I took advantage of this holiday season to build my first board, and incredibly the time from first parts procurement to a finished board was just under 3 months.
This post is a summary of the entire build process because Discourse sucks for drafting, I have a far more detailed but boring build log that I maintained during the build process in a blog. If you’re interested in that, feel free to check it out here.
Base: MBS Comp 95 “Birds” Complete
ESC: Spintend uBox with Uni1 Remote
Motors: 2x Flipsky 6374 190kv Battle-hardened
Batteries: 2x Tattu 6S 14Ah LiPos (Thanks @AK1!)
Mounts: Boardnamics Matrix II Mounts
Battery Enclosure: Apache 1800
ESC Enclosure: Zulkit Junction Box
Drive: Homemade #25 chain drive, 10T/62T
All in all, total cost for this build including taxes and shipping was just under $1200. That brings it in direct competition with many prebuilt AT boards like the Wowgo AT2, and even under some such as the Backfire Ranger X3 and Evolve.
Thanks to logistical delays, the board itself didn’t ship and deliver until Christmas Eve, and the batteries were stuck in a USPS distribution center for well over a month. I couldn’t do any building without the actual board, and I couldn’t test the electronics either without a battery, so the build really started around Christmas.
After getting the board, the first thing I did was start on the chain drive. I had designed and 3D printed a jig to match the bolt pattern of an MBS hub, but I wanted an actual hub to compare it against just in case it was off slightly. It looked fine though, so I drilled out the hole pattern on the wheel sprocket. However, it turned out that the center hole was ever so slightly too small, so I had to ream that out with a step drill bit, which was a bit of a pain. Once that was done however, I attached the sprocket onto the hub with 65mm bolts, with 2 10mm spacers in between.
Then came the motor mounts, which were fairly straightforward to install. It was kind of confusing to figure out the correct orientation however, as most sides were generally right, but one face was much flatter than the actual hangar profile. As such, when tightened, only 3 or 4 sides of the clamp actually contact the hangar instead of full contact. Seems pretty strong though, and I was worried that if I tried to round it the mount pattern wouldn’t align, so I didn’t try fixing that face. There is a tiny bit of bite from the clamps when I lean all the way, and I haven’t really figured out a good solution for that yet aside from chopping the corners off the deck. I’ll need to think about it more.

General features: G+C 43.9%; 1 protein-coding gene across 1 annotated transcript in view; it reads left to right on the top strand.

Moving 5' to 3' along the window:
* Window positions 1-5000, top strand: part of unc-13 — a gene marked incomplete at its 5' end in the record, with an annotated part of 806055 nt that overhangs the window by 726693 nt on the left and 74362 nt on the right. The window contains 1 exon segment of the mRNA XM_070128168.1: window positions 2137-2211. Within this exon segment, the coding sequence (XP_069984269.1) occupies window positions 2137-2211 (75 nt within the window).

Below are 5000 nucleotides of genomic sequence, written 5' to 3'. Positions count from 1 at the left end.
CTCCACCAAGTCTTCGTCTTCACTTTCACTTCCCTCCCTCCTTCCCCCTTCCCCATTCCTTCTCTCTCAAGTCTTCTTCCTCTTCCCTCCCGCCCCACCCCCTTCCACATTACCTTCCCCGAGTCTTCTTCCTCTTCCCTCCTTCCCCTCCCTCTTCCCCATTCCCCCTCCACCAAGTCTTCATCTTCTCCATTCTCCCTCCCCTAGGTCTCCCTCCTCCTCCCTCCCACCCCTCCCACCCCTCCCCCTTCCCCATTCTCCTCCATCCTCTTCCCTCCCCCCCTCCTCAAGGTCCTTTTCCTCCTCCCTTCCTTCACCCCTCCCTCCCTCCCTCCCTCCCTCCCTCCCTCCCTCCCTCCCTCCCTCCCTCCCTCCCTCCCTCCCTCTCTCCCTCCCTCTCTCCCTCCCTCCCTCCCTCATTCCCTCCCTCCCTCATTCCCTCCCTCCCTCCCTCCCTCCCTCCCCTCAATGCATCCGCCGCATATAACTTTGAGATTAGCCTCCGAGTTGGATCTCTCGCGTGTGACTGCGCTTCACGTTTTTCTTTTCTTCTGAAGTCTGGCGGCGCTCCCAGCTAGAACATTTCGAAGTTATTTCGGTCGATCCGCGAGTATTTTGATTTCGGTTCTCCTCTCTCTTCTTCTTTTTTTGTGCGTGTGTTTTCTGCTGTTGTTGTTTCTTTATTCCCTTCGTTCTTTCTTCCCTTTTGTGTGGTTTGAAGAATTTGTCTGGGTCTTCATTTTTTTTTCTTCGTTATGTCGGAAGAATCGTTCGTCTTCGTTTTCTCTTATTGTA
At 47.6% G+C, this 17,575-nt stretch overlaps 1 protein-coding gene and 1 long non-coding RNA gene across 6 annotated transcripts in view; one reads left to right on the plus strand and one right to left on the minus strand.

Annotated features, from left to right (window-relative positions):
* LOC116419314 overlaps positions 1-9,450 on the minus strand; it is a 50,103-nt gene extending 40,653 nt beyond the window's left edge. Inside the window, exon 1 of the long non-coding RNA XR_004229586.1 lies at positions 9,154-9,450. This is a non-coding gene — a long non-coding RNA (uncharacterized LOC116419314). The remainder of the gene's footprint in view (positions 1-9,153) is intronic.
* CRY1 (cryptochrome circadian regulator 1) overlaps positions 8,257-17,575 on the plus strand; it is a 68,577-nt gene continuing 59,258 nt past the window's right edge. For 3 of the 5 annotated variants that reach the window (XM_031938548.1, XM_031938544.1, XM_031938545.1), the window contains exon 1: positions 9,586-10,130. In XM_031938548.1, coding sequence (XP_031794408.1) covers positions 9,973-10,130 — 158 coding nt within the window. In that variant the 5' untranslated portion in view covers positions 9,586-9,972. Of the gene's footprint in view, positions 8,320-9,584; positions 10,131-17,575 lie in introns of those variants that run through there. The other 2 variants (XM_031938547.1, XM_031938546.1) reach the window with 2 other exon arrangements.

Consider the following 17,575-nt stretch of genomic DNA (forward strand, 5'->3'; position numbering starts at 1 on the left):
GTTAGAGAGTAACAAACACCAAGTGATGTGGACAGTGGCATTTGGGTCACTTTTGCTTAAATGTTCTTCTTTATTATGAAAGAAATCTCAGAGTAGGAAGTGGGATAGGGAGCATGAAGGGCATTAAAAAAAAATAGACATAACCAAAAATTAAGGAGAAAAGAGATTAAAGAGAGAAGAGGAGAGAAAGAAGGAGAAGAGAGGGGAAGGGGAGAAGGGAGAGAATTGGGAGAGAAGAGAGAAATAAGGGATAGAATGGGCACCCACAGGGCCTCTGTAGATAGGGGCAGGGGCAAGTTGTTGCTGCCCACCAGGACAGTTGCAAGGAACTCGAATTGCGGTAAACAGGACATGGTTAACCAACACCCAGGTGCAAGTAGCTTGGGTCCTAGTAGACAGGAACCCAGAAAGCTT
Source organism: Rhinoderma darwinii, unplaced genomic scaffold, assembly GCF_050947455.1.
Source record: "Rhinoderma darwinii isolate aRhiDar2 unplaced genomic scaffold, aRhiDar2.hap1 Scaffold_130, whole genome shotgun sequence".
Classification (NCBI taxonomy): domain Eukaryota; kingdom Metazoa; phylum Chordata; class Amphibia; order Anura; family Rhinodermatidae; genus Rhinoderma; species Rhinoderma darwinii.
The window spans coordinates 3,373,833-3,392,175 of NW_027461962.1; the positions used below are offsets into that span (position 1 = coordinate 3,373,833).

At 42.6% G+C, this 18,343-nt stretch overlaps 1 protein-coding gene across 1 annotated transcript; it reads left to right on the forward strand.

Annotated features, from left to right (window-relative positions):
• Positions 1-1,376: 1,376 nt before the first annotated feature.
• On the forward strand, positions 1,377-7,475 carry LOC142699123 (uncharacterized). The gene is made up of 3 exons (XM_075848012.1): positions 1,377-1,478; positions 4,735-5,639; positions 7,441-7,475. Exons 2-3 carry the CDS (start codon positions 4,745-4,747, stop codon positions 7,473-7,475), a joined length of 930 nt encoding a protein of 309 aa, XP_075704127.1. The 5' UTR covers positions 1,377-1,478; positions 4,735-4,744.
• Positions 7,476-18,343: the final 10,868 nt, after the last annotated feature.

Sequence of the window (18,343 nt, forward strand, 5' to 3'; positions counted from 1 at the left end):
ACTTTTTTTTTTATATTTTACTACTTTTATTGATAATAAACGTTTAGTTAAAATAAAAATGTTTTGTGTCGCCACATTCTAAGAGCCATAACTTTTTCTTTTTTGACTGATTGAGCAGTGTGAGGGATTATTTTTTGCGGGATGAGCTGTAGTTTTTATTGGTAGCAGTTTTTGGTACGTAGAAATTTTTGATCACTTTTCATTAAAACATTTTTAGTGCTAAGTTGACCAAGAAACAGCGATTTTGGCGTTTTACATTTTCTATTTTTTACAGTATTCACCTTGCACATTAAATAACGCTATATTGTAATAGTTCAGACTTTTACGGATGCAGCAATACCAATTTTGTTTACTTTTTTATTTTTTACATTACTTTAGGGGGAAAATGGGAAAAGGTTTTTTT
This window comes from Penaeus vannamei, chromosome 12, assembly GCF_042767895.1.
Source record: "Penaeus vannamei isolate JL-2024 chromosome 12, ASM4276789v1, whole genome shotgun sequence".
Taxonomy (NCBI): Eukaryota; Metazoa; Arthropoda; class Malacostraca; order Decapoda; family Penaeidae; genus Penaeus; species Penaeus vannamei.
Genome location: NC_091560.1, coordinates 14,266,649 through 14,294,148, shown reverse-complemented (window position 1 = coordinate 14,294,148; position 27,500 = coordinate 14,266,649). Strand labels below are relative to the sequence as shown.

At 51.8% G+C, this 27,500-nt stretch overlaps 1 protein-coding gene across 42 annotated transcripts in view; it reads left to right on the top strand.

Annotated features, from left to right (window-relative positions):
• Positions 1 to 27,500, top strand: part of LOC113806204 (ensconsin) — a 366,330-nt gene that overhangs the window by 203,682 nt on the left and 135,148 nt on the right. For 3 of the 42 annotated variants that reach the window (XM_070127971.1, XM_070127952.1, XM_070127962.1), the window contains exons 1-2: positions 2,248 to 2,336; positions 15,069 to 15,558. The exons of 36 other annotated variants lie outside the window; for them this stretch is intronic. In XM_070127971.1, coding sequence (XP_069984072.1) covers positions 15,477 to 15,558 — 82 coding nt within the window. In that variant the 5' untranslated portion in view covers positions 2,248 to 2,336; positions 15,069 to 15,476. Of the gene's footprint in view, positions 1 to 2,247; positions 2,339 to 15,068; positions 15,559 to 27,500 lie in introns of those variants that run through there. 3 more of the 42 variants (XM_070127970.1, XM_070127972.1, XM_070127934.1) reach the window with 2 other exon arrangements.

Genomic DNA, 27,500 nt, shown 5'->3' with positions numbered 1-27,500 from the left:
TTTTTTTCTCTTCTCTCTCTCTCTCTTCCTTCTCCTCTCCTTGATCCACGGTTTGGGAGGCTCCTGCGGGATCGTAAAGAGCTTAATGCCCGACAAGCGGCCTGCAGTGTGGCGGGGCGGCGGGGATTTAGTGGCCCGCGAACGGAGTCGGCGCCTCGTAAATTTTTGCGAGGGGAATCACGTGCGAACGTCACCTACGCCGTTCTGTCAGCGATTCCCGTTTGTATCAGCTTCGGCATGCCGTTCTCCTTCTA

The enclosures were tricky to position, but once that got locked down, it was pretty easy to make. Because I didn’t want to shorten any of the ESC or motor wires, and I didn’t want any connections outside of the enclosure, I elected to place the ESC backwards in the enclosure, and use the length to take up wire slack. The ESC is also slightly off center to make room for the power switch, and so the power could reach the exit way off on the side. I also fiddled with the battery box orientation, before settling on the long side matching the board because the sides of the box were flat, while the front and back had ribs, which would make exiting a connector difficult. The XT90 holes were cut with a dremel, and I glued on 3D printed panel mounts using waterproof silicone adhesive. The motor umbilicals came through holes in the back of the ESC enclosure cut with the step bit, and are sealed using cable glands. As a side note, I accidentally drilled them slightly too close here, so you can’t tighten both at the same time. I call it an antivibration feature, although in the future they should be at least 2mm further apart. The enclosures and board then got some industrial outdoor Velcro to keep them together, and it’s surprisingly strong.
Final things included soldering a bridge cable between the battery and ESC enclosures, and cutting the chain for the drives. The soldering went shockingly well, as I did not anticipate my cheap 25W (or 40W, models look identical so not sure) Weller with a conical tip getting close enough to heat through 10 AWG. Yet it managed to fully tin the ends, and the connectors as well. Unfortunately I went too hard with the solder, and accidentally overflowed out the connector a little so the little end cap doesn’t go back on. I ended up snipping as much of it off, and then taping over the gap. As for the chain, it took me 3 hours and two ruined punches to get three of the pins out without a chain tool just so I can get 2 lengths of 18". Get a chain tool, you’ll thank me later.
VESC programming was a little challenging, as you’ve probably seen a few of my questions on the noob thread. I had (and still have) no idea what I’m doing, and it took a few tries and reflashes before it was set up properly. I have it currently set to 65/-65 for motor, and 80/-20 for battery, so we’ll see how that goes. I’ll tune it as I keep on riding and experimenting.